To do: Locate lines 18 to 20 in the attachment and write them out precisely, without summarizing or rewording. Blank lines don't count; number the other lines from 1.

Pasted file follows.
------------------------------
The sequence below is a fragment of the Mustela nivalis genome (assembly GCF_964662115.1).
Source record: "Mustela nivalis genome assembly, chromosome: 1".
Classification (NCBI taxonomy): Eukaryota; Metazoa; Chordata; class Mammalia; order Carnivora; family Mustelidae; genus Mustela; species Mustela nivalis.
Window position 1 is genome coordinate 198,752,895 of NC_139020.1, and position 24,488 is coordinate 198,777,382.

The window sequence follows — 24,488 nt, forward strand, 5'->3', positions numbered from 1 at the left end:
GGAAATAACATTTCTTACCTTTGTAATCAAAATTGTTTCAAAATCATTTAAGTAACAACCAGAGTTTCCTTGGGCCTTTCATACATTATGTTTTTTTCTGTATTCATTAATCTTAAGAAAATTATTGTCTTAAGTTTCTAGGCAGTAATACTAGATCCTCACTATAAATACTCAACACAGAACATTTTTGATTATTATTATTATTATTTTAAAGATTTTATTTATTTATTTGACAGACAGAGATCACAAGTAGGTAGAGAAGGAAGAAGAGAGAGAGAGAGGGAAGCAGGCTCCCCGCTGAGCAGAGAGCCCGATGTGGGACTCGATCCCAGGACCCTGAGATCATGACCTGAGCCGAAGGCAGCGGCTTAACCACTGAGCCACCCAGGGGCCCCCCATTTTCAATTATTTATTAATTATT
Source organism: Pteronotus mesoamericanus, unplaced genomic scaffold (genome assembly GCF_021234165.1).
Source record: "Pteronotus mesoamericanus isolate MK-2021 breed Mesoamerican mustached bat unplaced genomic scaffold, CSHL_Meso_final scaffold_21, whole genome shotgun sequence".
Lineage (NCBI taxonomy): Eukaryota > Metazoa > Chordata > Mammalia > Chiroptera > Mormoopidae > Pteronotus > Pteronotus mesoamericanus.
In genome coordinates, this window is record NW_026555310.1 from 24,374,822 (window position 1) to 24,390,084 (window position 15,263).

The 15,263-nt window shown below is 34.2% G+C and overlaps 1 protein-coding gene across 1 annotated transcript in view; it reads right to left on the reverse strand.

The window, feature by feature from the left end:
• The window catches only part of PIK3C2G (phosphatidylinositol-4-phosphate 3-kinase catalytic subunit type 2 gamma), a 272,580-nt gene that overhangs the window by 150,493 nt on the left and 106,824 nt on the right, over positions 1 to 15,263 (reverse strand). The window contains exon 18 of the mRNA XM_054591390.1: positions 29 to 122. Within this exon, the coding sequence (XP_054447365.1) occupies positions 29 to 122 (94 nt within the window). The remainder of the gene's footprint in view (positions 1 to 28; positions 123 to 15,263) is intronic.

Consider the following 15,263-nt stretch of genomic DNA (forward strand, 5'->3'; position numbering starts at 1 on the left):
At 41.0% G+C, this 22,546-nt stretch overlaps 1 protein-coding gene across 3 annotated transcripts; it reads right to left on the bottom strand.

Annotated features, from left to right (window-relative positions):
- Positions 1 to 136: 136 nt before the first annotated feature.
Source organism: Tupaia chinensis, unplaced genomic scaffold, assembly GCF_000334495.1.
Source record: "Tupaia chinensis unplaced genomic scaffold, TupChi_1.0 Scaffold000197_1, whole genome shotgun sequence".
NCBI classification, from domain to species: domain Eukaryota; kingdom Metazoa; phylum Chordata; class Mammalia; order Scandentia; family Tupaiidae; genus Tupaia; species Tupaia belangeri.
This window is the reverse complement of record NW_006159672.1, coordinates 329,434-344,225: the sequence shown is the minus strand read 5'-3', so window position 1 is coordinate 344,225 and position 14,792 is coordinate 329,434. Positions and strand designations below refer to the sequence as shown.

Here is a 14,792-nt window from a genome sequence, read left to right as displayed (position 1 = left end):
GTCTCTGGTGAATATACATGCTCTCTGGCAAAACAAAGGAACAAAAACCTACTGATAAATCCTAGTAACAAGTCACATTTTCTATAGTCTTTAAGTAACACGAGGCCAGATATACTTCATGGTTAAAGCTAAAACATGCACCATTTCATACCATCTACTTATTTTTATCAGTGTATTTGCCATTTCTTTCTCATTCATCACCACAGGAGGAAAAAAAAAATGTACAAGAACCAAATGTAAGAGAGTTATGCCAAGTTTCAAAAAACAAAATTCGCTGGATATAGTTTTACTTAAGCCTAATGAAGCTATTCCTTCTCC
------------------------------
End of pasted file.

Source organism: Tupaia chinensis, unplaced genomic scaffold, assembly GCF_000334495.1.
Source record: "Tupaia chinensis unplaced genomic scaffold, TupChi_1.0 Scaffold000197_1, whole genome shotgun sequence".
NCBI classification, from domain to species: domain Eukaryota; kingdom Metazoa; phylum Chordata; class Mammalia; order Scandentia; family Tupaiidae; genus Tupaia; species Tupaia belangeri.